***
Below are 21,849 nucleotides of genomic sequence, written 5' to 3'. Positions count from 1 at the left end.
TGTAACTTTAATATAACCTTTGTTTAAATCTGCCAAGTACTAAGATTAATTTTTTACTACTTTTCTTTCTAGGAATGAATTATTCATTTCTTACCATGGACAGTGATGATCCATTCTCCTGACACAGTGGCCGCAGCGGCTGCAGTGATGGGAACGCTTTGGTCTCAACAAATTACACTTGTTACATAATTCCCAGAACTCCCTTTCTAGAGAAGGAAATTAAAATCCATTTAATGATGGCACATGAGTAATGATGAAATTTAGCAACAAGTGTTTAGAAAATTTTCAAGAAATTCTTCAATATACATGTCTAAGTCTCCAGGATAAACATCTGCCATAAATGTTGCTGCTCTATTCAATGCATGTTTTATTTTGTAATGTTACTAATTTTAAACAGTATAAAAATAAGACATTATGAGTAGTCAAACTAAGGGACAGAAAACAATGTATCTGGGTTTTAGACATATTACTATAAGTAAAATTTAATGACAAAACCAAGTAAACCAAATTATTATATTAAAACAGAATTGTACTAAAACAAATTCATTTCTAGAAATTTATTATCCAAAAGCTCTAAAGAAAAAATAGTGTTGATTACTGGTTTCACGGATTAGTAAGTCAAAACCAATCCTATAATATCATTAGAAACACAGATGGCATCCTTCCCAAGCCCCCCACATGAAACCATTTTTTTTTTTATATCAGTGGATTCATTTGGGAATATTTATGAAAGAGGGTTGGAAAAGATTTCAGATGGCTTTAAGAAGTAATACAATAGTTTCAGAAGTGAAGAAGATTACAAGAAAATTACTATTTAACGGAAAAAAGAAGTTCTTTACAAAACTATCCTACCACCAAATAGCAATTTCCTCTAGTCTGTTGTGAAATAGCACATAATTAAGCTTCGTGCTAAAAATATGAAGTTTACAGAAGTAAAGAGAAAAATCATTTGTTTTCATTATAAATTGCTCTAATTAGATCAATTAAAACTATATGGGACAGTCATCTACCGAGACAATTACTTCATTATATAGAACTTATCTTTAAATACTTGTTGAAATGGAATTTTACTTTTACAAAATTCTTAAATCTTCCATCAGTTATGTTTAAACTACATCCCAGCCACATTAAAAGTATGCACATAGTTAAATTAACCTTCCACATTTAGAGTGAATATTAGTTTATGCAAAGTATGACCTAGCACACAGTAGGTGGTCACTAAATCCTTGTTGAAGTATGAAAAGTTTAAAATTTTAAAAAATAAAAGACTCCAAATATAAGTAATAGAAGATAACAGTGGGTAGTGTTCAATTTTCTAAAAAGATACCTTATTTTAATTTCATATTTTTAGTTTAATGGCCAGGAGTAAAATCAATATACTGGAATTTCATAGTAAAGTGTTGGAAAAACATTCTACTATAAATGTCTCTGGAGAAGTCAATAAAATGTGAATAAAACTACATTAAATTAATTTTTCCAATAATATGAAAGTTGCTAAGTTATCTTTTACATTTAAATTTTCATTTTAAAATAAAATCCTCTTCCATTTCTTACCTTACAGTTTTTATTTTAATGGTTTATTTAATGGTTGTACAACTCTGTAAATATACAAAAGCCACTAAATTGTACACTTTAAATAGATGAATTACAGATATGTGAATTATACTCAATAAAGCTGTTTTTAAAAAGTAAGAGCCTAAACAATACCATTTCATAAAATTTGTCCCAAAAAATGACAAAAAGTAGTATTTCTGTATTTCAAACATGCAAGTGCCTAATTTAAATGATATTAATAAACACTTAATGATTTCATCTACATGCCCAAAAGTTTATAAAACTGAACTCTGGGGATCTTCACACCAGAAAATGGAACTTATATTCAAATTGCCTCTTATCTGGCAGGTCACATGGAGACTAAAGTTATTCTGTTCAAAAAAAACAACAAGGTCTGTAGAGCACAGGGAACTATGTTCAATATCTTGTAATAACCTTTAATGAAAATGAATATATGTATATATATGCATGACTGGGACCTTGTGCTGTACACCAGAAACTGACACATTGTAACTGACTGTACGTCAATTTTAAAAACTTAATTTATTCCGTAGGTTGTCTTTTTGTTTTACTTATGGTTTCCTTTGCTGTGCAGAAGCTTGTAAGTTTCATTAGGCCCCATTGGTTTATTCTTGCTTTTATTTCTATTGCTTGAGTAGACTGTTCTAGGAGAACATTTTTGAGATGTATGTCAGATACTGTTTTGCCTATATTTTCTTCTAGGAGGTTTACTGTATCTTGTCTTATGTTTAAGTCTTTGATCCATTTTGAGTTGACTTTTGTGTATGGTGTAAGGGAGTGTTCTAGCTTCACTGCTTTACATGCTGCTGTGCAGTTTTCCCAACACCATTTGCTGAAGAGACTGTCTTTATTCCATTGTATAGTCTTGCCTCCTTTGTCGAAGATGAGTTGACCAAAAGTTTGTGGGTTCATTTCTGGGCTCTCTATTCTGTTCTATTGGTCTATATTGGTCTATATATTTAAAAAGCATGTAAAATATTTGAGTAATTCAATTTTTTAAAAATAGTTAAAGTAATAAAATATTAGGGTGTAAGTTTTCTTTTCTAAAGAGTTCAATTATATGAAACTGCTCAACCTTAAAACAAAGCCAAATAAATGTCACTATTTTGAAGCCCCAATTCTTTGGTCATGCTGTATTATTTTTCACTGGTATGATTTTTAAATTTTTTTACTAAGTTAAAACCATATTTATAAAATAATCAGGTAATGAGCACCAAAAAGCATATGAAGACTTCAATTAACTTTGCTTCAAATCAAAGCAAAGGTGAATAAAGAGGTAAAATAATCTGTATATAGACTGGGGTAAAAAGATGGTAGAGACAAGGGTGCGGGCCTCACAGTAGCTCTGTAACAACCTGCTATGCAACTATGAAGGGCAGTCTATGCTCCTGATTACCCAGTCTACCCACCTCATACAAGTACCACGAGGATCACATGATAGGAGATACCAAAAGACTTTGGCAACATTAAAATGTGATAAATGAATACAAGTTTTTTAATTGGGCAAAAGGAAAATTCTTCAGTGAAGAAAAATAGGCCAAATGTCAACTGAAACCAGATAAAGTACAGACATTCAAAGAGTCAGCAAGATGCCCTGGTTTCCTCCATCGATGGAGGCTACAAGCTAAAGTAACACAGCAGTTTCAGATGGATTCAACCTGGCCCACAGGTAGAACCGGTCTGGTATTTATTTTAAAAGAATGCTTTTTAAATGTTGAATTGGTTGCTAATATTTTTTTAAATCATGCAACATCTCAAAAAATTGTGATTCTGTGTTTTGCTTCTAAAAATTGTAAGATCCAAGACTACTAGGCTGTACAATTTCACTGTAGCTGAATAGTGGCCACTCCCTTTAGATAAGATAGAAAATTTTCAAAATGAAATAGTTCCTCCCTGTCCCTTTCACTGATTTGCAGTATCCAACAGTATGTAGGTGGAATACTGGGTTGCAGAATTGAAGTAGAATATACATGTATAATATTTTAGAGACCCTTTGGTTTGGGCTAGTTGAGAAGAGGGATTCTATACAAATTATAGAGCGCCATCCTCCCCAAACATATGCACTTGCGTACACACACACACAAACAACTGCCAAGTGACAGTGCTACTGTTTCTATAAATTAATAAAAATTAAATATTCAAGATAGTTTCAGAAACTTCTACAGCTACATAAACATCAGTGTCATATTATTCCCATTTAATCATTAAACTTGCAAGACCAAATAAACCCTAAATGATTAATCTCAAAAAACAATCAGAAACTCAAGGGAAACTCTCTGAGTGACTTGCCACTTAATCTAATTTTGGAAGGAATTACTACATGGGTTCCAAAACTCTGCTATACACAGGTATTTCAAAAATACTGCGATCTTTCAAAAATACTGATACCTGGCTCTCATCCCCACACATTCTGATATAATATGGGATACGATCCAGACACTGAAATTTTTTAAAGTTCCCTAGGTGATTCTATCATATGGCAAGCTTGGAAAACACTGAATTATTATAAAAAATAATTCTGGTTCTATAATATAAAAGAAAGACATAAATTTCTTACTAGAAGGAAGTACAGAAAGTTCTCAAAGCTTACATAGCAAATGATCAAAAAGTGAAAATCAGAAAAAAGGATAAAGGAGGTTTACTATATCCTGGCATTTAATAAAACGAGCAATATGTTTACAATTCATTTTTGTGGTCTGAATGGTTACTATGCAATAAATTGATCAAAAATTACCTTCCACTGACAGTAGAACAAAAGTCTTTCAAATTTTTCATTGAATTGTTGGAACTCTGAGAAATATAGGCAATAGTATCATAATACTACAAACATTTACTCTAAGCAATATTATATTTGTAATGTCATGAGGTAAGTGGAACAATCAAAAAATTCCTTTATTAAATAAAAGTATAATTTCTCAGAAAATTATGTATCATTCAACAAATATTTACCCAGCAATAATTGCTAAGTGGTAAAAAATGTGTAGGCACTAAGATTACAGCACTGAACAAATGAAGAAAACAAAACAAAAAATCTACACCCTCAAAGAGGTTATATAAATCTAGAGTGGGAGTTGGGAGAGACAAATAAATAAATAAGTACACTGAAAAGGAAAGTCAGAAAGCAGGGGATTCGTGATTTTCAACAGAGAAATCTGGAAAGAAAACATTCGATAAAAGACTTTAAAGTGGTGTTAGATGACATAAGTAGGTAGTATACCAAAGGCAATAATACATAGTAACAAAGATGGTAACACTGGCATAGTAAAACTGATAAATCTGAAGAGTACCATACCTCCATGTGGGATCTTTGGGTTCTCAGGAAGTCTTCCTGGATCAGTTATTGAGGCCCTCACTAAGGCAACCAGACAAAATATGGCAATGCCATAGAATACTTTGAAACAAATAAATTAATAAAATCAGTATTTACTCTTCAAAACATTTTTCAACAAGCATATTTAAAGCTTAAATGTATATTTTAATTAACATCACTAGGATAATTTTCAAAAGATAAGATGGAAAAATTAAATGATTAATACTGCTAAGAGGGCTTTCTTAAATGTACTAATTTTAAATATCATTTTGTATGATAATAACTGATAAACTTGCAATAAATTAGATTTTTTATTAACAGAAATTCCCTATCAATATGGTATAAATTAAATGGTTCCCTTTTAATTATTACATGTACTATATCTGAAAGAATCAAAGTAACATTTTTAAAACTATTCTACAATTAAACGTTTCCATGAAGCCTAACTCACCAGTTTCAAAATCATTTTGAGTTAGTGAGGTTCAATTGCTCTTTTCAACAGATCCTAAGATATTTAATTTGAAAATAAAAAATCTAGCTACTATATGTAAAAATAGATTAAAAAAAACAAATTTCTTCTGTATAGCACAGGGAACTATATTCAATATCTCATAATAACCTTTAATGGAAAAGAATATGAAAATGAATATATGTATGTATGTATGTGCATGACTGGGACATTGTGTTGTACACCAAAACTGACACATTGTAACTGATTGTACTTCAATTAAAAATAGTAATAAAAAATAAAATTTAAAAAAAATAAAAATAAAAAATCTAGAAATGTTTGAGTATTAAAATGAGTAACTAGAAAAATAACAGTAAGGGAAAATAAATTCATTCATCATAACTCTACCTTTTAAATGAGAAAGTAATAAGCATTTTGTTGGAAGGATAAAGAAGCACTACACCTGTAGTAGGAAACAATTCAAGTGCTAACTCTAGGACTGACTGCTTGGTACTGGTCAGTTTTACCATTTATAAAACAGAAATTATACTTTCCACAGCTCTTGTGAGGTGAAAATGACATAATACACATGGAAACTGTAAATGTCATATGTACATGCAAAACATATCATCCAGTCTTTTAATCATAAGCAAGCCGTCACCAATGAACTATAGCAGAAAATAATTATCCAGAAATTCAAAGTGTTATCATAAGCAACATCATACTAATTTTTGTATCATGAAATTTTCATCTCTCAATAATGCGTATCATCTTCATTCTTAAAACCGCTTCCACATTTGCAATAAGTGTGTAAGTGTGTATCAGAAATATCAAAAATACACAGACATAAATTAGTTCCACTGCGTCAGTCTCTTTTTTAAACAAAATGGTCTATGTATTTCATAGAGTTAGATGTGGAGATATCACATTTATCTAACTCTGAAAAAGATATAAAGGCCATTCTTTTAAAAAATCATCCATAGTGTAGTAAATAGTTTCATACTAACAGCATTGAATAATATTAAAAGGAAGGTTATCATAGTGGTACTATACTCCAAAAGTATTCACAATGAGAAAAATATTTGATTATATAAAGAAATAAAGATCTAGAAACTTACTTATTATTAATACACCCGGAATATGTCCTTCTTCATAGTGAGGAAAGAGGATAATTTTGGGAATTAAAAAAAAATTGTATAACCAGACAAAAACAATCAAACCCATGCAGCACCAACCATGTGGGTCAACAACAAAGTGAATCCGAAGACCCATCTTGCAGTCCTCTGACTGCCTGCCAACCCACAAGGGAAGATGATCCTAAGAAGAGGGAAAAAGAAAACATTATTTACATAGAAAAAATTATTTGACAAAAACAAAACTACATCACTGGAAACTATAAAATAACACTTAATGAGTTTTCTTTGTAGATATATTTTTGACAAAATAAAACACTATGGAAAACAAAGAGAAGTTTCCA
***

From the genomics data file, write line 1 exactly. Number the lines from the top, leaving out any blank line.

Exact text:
Below are 21,849 nucleotides of genomic sequence, written 5' to 3'. Positions count from 1 at the left end.